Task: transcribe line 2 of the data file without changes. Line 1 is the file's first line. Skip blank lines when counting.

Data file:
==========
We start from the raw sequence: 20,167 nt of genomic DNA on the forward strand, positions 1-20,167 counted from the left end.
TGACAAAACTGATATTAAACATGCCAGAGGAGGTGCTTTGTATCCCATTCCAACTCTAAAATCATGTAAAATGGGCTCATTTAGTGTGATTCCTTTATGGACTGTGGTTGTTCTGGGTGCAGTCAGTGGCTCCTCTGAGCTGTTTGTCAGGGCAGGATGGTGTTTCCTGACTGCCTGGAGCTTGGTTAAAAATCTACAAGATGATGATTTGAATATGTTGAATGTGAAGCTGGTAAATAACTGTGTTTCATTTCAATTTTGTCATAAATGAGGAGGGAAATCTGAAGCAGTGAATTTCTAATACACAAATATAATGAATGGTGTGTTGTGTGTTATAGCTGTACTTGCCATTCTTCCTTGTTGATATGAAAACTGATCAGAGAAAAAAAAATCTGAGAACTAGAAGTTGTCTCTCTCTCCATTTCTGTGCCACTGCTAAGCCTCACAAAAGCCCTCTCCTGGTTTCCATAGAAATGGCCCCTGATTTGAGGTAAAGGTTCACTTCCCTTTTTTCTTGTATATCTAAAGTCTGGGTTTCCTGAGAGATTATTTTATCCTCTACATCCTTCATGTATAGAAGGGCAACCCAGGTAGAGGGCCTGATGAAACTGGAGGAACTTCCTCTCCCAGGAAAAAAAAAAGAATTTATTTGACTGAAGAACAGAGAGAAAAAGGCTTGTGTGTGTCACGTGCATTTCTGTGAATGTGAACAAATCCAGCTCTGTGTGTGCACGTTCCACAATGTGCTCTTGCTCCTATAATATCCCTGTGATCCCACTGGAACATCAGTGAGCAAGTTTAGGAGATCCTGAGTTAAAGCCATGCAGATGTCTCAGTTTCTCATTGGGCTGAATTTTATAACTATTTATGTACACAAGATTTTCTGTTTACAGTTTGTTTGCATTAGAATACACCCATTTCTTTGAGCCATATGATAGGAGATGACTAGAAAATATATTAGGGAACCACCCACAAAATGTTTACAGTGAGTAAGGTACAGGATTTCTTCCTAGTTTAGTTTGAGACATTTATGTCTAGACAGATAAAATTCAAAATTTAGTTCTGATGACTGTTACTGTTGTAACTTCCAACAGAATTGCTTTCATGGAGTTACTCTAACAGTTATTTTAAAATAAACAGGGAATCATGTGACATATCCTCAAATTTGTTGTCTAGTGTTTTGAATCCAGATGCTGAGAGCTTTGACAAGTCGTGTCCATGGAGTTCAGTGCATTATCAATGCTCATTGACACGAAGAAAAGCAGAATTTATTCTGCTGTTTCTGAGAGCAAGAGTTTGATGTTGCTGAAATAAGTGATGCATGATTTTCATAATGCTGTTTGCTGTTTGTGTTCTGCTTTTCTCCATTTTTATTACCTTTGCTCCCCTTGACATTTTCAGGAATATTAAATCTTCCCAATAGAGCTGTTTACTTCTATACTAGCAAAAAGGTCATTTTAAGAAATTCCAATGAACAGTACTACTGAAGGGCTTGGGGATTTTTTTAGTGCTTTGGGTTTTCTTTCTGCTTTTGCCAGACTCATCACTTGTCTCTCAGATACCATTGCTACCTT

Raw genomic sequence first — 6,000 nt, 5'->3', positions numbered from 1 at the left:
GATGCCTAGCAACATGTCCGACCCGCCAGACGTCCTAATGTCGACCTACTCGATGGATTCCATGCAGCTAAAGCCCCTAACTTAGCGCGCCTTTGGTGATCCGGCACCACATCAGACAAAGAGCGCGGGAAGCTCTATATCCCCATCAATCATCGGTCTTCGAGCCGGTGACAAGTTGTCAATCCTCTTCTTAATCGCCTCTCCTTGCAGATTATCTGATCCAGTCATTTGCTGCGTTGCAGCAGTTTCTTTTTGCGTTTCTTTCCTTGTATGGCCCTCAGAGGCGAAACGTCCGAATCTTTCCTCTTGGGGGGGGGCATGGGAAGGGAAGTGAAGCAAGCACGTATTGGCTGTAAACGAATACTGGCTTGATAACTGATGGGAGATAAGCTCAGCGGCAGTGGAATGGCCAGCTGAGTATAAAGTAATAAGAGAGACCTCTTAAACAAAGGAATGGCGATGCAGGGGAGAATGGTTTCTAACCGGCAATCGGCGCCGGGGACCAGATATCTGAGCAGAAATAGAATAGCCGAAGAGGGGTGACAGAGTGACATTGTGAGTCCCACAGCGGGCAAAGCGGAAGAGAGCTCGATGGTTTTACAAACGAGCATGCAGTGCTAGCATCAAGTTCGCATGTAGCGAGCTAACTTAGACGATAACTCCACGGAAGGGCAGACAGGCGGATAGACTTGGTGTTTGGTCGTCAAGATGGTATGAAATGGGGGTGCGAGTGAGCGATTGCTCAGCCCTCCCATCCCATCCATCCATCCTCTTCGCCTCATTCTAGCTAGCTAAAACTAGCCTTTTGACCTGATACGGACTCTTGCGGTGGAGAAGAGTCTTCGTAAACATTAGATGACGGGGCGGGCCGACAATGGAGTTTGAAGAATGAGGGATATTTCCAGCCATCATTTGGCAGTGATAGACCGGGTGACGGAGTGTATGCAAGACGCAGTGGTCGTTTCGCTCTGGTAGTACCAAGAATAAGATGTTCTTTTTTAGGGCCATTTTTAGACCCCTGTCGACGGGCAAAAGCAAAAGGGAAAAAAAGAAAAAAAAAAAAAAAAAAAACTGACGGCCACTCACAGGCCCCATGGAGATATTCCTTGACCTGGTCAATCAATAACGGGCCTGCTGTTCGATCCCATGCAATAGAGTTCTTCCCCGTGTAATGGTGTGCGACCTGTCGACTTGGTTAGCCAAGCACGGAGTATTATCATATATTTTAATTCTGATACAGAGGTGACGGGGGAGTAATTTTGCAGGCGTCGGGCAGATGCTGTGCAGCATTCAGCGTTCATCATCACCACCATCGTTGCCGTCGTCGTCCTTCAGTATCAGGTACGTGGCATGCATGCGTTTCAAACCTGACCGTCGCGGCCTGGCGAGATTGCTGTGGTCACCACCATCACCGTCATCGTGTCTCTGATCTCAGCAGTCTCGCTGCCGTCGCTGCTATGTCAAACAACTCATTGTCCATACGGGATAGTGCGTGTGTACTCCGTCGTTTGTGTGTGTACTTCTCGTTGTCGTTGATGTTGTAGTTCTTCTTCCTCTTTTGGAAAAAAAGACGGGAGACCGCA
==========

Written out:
TGACAAAACTGATATTAAACATGCCAGAGGAGGTGCTTTGTATCCCATTCCAACTCTAAAATCATGTAAAATGGGCTCATTTAGTGTGATTCCTTTATGGACTGTGGTTGTTCTGGGTGCAGTCAGTGGCTCCTCTGAGCTGTTTGTCAGGGCAGGATGGTGTTTCCTGACTGCCTGGAGCTTGGTTAAAAATCTACAAGATGATGATTTGAATATGTTGAATGTGAAGCTGGTAAATAACTGTGTTTCATTTCAATTTTGTCATAAATGAGGAGGGAAATCTGAAGCAGTGAATTTCTAATACACAAATATAATGAATGGTGTGTTGTGTGTTATAGCTGTACTTGCCATTCTTCCTTGTTGATATGAAAACTGATCAGAGAAAAAAAAATCTGAGAACTAGAAGTTGTCTCTCTCTCCATTTCTGTGCCACTGCTAAGCCTCACAAAAGCCCTCTCCTGGTTTCCATAGAAATGGCCCCTGATTTGAGGTAAAGGTTCACTTCCCTTTTTTCTTGTATATCTAAAGTCTGGGTTTCCTGAGAGATTATTTTATCCTCTACATCCTTCATGTATAGAAGGGCAACCCAGGTAGAGGGCCTGATGAAACTGGAGGAACTTCCTCTCCCAGGAAAAAAAAAAGAATTTATTTGACTGAAGAACAGAGAGAAAAAGGCTTGTGTGTGTCACGTGCATTTCTGTGAATGTGAACAAATCCAGCTCTGTGTGTGCACGTTCCACAATGTGCTCTTGCTCCTATAATATCCCTGTGATCCCACTGGAACATCAGTGAGCAAGTTTAGGAGATCCTGAGTTAAAGCCATGCAGATGTCTCAGTTTCTCATTGGGCTGAATTTTATAACTATTTATGTACACAAGATTTTCTGTTTACAGTTTGTTTGCATTAGAATACACCCATTTCTTTGAGCCATATGATAGGAGATGACTAGAAAATATATTAGGGAACCACCCACAAAATGTTTACAGTGAGTAAGGTACAGGATTTCTTCCTAGTTTAGTTTGAGACATTTATGTCTAGACAGATAAAATTCAAAATTTAGTTCTGATGACTGTTACTGTTGTAACTTCCAACAGAATTGCTTTCATGGAGTTACTCTAACAGTTATTTTAAAATAAACAGGGAATCATGTGACATATCCTCAAATTTGTTGTCTAGTGTTTTGAATCCAGATGCTGAGAGCTTTGACAAGTCGTGTCCATGGAGTTCAGTGCATTATCAATGCTCATTGACACGAAGAAAAGCAGAATTTATTCTGCTGTTTCTGAGAGCAAGAGTTTGATGTTGCTGAAATAAGTGATGCATGATTTTCATAATGCTGTTTGCTGTTTGTGTTCTGCTTTTCTCCATTTTTATTACCTTTGCTCCCCTTGACATTTTCAGGAATATTAAATCTTCCCAATAGAGCTGTTTACTTCTATACTAGCAAAAAGGTCATTTTAAGAAATTCCAATGAACAGTACTACTGAAGGGCTTGGGGATTTTTTTAGTGCTTTGGGTTTTCTTTCTGCTTTTGCCAGACTCATCACTTGTCTCTCAGATACCATTGCTACCTT